Dancer characters have always been here and there in the Roleplay world, but with the popularity of Dance Moms, SYTYCD and other shows, they’ve started showing up a lot more. So, this tutorial was created. From a competitive dancer, a tutorial telling you how to realistically play a dancer; the basics, and those little things you might not have known.
Notes: This is only what I’ve learned over years of experience with dancers. This does not apply to every single dancer, just the generic population.
Despite what most people think, dancers don’t always want to dance. Having meet dancers from across the country, most dancers don’t want to go to practice. On the other hand, many dancers dance randomly through out the day. So, for your used, from head to toe, the body language of a dancer.
Feet: Dancer, particularly those that tap, create rhythmic patterns with their feet. While concentrating, most dancers create beats and patterns, or go through combinations using muscle memory. Also, many pointe and flex their feet and toes or roll their ankles while sitting and relaxing.
Legs: Dancers walk faster, on average, than most. Why? Longer legs (for the most part) and they travel. Using steps to travel is something that ingrained in dancers from a young age, and is a natural thing after a while. Hips, knees, ankles, and other various joints will pop. It’s gross, but it happens, and frequently. Older dancers more towards late twenties and early thirties commonly need hip and/or knee replacements.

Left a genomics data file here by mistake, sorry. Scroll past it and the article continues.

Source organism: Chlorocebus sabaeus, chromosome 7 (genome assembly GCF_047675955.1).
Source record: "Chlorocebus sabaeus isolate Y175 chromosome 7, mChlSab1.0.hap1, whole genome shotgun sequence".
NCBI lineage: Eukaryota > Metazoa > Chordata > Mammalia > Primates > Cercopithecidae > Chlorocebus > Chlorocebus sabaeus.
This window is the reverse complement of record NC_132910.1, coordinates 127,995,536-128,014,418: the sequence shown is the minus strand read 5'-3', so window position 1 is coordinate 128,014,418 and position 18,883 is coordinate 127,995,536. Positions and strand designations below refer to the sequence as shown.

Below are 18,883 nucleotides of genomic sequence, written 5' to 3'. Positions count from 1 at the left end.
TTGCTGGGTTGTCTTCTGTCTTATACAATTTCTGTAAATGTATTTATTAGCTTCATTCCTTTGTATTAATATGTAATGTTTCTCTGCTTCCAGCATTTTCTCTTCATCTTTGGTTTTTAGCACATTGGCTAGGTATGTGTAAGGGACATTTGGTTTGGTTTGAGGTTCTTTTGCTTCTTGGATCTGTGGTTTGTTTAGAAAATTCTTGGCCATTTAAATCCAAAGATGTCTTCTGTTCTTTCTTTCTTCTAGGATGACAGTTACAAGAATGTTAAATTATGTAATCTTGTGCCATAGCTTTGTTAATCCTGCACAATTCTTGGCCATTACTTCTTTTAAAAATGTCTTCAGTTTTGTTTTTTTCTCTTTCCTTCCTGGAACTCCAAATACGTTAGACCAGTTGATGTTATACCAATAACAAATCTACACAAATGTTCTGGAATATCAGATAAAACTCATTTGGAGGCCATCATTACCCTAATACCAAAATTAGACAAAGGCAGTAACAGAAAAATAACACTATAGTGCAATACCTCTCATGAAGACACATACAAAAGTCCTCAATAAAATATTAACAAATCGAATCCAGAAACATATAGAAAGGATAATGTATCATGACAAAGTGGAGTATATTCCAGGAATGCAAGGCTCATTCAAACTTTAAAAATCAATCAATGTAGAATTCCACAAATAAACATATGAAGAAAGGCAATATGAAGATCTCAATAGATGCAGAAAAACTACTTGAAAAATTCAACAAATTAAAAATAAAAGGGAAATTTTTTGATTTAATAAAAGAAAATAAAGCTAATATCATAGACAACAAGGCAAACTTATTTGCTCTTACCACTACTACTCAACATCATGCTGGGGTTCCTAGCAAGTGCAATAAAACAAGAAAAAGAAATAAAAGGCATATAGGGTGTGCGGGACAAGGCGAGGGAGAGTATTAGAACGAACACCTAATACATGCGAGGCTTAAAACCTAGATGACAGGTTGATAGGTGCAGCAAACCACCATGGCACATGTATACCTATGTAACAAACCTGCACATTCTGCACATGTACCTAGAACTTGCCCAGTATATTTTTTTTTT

Torso/Back: Dancer generally have more flexible, particularly if they train in acro and contortion. For those that do train in those styles, or do lots of floor work in general will often end up with bruises along their spines, shoulders, and ribs.
Neck/Head: Whiplash is common among dancers, so pain in their neck isn’t unheard off.
While not a commonly known fact, a good percentage of dancers have a low grade version of synesthesia. When music plays they see automatically see movement and motion in their head. Most dancer who have this are good at improv and choreography.
Not every dancer is a perfectionist, many do it because they love the art. However, dancers that are perfectionist are often misportrayed. They feel not the need to be the best, but to be perfect for themselves and those they care about. (This is all based off three girls I have talked to, all who shared the same general comments and thoughts about the subject. Please take this with a whole mound of salt, loves.)
As I mentioned earlier, many dancers tap out patterns with their feet or fingers when concentrating.
When learning new steps, turning, or dancing period, many dancers share the same habit of biting their lip, sticking out their tounge, or biting the inside of their cheeks.
Dance is different wherever you go in the world, but dancers have a generic build depending on where they’re from. Dancers from the mid-east and east tend to be shorter, and dancers form the mid-west and west are often taller. Dance style range within the USA as well, so it may be helpful to look up a few popular dance studios from the area your character is from.
Despite what you might think, most dancer tend to be dorks when not dancing. I can’t tell you how many times I’ve heard ‘Aren’t you supposed to be a dancer?’ when I’ve tripped or fallen.